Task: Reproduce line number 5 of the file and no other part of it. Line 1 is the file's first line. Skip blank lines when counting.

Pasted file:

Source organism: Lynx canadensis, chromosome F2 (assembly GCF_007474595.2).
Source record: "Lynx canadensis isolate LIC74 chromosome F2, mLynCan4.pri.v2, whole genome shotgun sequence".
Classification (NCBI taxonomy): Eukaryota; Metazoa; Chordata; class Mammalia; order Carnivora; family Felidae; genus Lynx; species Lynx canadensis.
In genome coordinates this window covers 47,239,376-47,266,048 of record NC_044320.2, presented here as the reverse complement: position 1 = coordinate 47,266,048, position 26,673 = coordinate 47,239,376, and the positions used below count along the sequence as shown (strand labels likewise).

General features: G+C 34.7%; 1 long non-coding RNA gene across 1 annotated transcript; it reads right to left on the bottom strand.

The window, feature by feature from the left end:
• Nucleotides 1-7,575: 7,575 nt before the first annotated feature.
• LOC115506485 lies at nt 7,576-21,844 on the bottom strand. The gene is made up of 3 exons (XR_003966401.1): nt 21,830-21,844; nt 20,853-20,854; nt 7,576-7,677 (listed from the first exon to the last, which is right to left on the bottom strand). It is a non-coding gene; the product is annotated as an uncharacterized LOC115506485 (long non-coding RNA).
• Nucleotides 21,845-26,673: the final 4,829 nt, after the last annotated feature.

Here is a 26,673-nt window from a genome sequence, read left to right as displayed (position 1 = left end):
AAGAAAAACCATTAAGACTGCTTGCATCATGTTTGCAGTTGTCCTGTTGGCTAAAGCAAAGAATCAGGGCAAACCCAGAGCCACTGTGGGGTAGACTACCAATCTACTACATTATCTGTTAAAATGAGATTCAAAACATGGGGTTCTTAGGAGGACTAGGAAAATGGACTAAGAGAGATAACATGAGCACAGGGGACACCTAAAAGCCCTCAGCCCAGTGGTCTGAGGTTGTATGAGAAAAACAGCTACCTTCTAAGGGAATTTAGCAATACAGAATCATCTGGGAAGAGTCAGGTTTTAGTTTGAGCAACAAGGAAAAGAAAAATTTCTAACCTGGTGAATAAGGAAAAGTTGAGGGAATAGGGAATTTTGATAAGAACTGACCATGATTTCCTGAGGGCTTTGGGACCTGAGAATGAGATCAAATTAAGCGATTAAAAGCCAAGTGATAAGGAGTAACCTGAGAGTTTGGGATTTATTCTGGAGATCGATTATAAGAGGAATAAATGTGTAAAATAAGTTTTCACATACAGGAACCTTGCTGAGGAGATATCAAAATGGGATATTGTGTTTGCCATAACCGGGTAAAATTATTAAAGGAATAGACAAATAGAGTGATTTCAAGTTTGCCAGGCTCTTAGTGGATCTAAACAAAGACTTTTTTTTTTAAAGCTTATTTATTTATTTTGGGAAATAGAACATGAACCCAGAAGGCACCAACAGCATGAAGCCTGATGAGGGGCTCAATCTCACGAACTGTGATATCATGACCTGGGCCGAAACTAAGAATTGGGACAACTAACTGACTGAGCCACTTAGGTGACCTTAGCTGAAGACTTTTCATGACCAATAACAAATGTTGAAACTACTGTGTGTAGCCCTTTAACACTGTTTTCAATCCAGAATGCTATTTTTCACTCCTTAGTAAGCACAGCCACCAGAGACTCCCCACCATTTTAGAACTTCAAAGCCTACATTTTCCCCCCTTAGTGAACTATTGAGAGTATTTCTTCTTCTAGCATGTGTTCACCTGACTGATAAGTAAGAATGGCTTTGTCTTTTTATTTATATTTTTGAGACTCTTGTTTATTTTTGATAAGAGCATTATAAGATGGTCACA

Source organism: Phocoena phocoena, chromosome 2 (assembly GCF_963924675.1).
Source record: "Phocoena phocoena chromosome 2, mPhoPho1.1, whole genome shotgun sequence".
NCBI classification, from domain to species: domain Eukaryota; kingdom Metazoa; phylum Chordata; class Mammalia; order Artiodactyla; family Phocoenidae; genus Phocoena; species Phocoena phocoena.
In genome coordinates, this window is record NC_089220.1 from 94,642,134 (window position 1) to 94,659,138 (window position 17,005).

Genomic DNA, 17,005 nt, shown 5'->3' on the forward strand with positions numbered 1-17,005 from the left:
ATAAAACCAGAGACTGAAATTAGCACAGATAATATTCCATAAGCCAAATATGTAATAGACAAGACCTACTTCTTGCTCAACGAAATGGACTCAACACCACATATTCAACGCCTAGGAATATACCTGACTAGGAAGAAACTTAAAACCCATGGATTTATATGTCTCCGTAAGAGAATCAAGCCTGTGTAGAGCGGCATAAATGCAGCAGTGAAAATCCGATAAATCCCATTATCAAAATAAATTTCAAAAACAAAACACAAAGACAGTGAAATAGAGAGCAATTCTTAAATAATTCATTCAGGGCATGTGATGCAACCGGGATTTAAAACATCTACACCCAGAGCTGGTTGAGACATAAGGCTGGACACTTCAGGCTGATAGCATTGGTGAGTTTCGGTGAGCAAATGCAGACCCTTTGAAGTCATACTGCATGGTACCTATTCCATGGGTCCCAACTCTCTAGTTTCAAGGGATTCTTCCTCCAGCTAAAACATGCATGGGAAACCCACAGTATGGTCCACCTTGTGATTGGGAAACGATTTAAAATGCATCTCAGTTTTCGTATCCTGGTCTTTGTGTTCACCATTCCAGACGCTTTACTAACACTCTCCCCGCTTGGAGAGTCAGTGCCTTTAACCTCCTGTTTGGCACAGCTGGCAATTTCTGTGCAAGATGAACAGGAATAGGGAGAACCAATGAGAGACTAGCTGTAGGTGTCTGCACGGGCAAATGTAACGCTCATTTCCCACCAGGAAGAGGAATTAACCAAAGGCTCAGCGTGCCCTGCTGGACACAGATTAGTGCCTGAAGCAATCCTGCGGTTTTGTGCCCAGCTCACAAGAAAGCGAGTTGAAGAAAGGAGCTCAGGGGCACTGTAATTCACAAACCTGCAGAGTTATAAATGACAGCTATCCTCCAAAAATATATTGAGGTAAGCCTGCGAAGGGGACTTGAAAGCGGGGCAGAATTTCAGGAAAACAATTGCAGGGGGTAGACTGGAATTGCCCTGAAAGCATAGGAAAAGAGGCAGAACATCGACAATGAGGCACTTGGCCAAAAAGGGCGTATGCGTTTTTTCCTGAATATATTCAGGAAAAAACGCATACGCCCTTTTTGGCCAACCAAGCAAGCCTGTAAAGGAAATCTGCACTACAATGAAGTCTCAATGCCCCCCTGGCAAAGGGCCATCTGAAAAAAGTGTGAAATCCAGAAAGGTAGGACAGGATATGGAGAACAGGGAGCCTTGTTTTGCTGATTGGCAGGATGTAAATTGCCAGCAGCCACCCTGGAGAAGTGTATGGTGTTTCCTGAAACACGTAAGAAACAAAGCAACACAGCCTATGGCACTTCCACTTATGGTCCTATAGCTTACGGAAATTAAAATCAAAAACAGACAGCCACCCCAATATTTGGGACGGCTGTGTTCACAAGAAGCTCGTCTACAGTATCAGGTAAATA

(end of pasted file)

General features: G+C 34.7%; 1 long non-coding RNA gene across 1 annotated transcript; it reads right to left on the bottom strand.